Our disciplined underwriting paid off in 2020, as our portfolio had better fundamentals, as indicated by earnings and earnings revisions, than the market and the value index. As shown below, 2020 EPS revisions and earnings for our portfolio declined less than both the EAFE and EAFE Value index. This did not surprise us. We invest in companies with durable competitive advantages, flexible cost structures, strong balance sheets, and healthy free cash flow. These qualities allow companies to persevere during economic setbacks. While we did not know what shape this particular crisis would take, we had already stress-tested our companies by analyzing their performance through extreme periods like the Global Financial Crisis, when our companies’ earnings also held up better than the market.
Despite the superior resiliency of the businesses we own, many of our stocks were punished worse than the market during the panic sell-off. As of March 18, 2020, 71% of our stocks were underperforming the MSCI EAFE Index, down an average of 40.5% year-to-date, compared to down 32% for the EAFE.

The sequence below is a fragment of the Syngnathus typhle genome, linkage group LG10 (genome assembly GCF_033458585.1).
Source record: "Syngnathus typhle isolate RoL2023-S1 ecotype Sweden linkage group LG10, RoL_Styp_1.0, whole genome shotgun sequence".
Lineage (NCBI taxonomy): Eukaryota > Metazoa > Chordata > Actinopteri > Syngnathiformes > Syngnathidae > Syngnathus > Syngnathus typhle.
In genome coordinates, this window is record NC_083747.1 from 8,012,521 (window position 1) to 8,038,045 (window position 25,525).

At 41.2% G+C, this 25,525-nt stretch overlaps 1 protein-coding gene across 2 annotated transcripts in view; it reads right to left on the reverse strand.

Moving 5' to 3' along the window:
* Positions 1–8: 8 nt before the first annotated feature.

Given the outperformance of our portfolio’s fundamentals, we think the early sell-off in our stocks is yet another example of the market behaving emotionally. Falling stock prices can create a vicious cycle, as they scare more investors into selling, which then causes prices to fall more. Stock prices go from being an indication of a company’s worth to reflecting pure emotion. Of course, our companies were hurt by the pandemic, but, evidently, they were hurt less than the market. Furthermore, our businesses’ long-term earnings power has been mostly unaffected and, in some cases, has improved because of COVID-19.
Some Clear Examples
Let’s look beyond the aggregate portfolio data to examine a few stock examples that help show how the market overreacted (although, explaining why isn’t as easy). Below, we show the 2020 earnings estimate revisions and earnings change for three of our companies—NXPI, Ashtead, and Element—compared to the market. We also show that these stocks underperformed significantly through March 18th, only to rebound dramatically in the ensuing months.